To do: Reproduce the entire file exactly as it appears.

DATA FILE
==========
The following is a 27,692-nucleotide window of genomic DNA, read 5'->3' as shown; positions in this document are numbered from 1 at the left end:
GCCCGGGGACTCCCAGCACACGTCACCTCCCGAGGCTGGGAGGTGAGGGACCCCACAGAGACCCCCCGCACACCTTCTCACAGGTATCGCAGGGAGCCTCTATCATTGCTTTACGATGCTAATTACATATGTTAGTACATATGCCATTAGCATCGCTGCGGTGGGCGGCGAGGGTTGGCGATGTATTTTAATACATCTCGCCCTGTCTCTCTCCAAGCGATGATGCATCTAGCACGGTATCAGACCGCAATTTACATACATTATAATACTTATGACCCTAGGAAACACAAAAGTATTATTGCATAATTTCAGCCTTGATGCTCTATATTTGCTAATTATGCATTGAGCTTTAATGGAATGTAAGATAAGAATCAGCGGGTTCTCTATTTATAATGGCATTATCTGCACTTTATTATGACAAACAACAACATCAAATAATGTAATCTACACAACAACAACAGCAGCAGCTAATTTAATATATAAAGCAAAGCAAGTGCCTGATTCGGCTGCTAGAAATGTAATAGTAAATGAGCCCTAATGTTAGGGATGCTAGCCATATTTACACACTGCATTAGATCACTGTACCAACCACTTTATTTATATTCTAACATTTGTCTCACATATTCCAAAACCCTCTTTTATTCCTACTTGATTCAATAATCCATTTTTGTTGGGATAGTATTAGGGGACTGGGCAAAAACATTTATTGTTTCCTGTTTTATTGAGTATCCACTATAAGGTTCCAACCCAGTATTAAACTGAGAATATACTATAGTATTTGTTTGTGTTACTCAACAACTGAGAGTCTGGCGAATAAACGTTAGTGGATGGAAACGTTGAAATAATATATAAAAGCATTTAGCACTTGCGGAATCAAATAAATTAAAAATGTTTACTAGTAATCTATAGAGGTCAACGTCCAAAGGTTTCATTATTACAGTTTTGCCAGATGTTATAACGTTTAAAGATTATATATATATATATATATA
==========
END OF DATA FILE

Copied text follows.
The following is a 27,692-nucleotide window of genomic DNA, read 5'->3' as shown; positions in this document are numbered from 1 at the left end:
GCCCGGGGACTCCCAGCACACGTCACCTCCCGAGGCTGGGAGGTGAGGGACCCCACAGAGACCCCCCGCACACCTTCTCACAGGTATCGCAGGGAGCCTCTATCATTGCTTTACGATGCTAATTACATATGTTAGTACATATGCCATTAGCATCGCTGCGGTGGGCGGCGAGGGTTGGCGATGTATTTTAATACATCTCGCCCTGTCTCTCTCCAAGCGATGATGCATCTAGCACGGTATCAGACCGCAATTTACATACATTATAATACTTATGACCCTAGGAAACACAAAAGTATTATTGCATAATTTCAGCCTTGATGCTCTATATTTGCTAATTATGCATTGAGCTTTAATGGAATGTAAGATAAGAATCAGCGGGTTCTCTATTTATAATGGCATTATCTGCACTTTATTATGACAAACAACAACATCAAATAATGTAATCTACACAACAACAACAGCAGCAGCTAATTTAATATATAAAGCAAAGCAAGTGCCTGATTCGGCTGCTAGAAATGTAATAGTAAATGAGCCCTAATGTTAGGGATGCTAGCCATATTTACACACTGCATTAGATCACTGTACCAACCACTTTATTTATATTCTAACATTTGTCTCACATATTCCAAAACCCTCTTTTATTCCTACTTGATTCAATAATCCATTTTTGTTGGGATAGTATTAGGGGACTGGGCAAAAACATTTATTGTTTCCTGTTTTATTGAGTATCCACTATAAGGTTCCAACCCAGTATTAAACTGAGAATATACTATAGTATTTGTTTGTGTTACTCAACAACTGAGAGTCTGGCGAATAAACGTTAGTGGATGGAAACGTTGAAATAATATATAAAAGCATTTAGCACTTGCGGAATCAAATAAATTAAAAATGTTTACTAGTAATCTATAGAGGTCAACGTCCAAAGGTTTCATTATTACAGTTTTGCCAGATGTTATAACGTTTAAAGATTATATATATATATATATATA